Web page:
Brian Francis reviews 3 books to read in isolation
Life in a pandemic means that Canadians potentially have a lot of time on their hands as many are often at home, alone and looking for new things to do and experience.
The Next Chapter columnist Brian Francis, the Canadian author of novels like Fruit, Natural Order and Break in Case of Emergency, can relate. He has read three books that can help Canadians find things to do in quarantine: Cooking Solo by Klancy Miller, Adventures with Adoptable Dogs by Rachel Rodgers, It's All a Game by Tristan Donovan,
Cooking Solo by Klancy Miller
"A lot of us are in the process of being on our own right now — especially people who are living alone. Klancy is a writer and pastry chef influenced by all things French. As she rightly points out, whether you're attached or unattached, you still have to eat.
Whether you're attached or unattached, you still have to eat.
"This book is all about that self-love and she has a lot of great recipes here. The vast majority of them are created for one meal. Being the trusty investigative journalist that I am, I did try a couple of recipes."
Adventures with Adoptable Dogs by Rachel Rodgers
"So what Rachel does is really interesting. She volunteers at a variety of animal rescue organizations. She takes the dogs out for walks, and while she's out with them, she takes great photography of the dogs in their natural habitats — including having them run through the snow.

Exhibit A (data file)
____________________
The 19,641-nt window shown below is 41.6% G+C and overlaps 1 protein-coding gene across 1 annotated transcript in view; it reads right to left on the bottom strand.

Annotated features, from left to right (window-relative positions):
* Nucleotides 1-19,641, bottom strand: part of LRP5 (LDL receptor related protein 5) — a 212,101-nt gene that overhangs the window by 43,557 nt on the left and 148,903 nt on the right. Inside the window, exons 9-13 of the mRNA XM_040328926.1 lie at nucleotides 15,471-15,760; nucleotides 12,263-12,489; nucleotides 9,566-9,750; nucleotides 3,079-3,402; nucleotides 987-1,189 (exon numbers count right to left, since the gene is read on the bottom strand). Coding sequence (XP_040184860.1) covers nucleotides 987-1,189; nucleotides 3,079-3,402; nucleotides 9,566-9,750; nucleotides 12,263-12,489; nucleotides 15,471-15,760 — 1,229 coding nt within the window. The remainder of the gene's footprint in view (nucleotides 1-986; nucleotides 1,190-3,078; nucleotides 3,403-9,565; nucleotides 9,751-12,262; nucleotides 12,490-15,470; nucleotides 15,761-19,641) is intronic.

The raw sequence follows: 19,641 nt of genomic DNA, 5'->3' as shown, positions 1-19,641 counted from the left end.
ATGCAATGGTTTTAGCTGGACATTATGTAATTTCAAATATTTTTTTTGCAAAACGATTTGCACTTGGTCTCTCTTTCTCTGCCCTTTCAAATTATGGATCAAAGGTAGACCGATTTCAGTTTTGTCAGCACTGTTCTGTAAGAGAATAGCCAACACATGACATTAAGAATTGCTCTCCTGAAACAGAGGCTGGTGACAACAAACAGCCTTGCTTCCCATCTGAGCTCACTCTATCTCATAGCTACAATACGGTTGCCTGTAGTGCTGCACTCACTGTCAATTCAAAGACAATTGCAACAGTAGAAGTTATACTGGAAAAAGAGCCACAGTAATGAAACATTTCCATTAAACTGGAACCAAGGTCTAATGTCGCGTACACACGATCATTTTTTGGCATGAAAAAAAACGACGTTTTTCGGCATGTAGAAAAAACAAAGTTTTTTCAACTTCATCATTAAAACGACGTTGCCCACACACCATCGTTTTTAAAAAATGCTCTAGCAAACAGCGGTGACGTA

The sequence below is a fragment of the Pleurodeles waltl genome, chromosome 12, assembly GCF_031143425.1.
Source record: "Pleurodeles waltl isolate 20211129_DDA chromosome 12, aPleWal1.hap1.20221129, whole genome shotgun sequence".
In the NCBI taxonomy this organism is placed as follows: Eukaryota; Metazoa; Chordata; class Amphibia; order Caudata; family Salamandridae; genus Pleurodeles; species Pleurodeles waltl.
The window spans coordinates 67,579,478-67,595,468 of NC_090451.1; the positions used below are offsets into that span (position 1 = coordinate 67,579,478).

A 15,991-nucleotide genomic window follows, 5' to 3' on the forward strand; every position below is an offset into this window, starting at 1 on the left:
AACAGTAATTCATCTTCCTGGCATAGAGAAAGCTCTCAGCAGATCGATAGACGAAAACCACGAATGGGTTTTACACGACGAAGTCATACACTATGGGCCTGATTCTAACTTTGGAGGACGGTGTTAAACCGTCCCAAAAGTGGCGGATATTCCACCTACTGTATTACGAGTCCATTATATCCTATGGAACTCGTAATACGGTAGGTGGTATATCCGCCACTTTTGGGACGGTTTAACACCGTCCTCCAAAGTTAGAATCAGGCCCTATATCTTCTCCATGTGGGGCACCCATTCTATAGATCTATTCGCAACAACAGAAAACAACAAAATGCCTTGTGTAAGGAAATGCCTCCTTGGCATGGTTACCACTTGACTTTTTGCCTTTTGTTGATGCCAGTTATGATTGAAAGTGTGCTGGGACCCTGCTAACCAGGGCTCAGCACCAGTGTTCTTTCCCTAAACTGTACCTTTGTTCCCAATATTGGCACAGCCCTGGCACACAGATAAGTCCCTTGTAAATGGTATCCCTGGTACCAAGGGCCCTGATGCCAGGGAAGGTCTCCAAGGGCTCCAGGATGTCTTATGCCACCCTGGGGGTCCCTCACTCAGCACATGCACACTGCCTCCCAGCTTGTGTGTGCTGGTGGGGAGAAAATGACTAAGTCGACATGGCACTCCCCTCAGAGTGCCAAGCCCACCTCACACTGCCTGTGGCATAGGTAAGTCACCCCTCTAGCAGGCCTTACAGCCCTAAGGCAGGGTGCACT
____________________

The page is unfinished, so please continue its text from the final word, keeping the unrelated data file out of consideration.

It's not so much that you feel sorry for the dogs, it's that you want to get to know these dogs and invite them into your home.
"She'll then post those or the photos, along with stories about the dogs to her social media accounts as a way to try to heighten the visibility of these animals, to try to encourage people who might be looking to adopt an animal.
"What her photos do is show these dogs and their incredible personalities. It's not so much that you feel sorry for the dogs, it's that you want to get to know these dogs and invite them into your home."
It's All a Game by Tristan Donovan
"There are a few Canadian contributions to the board game world; Trivial Pursuit is one of them — that phenomenon that roared through the 1980s — and the other was A Question of Scruples by an English literature lecturer at the University of Manitoba.
This book is interesting for anyone who remembers board games.
"The book points out the success of a board game can often come down to sort of what society's doing at that moment. This book is interesting for anyone who remembers board games."
Brian Francis's comments have been edited for length and clarity.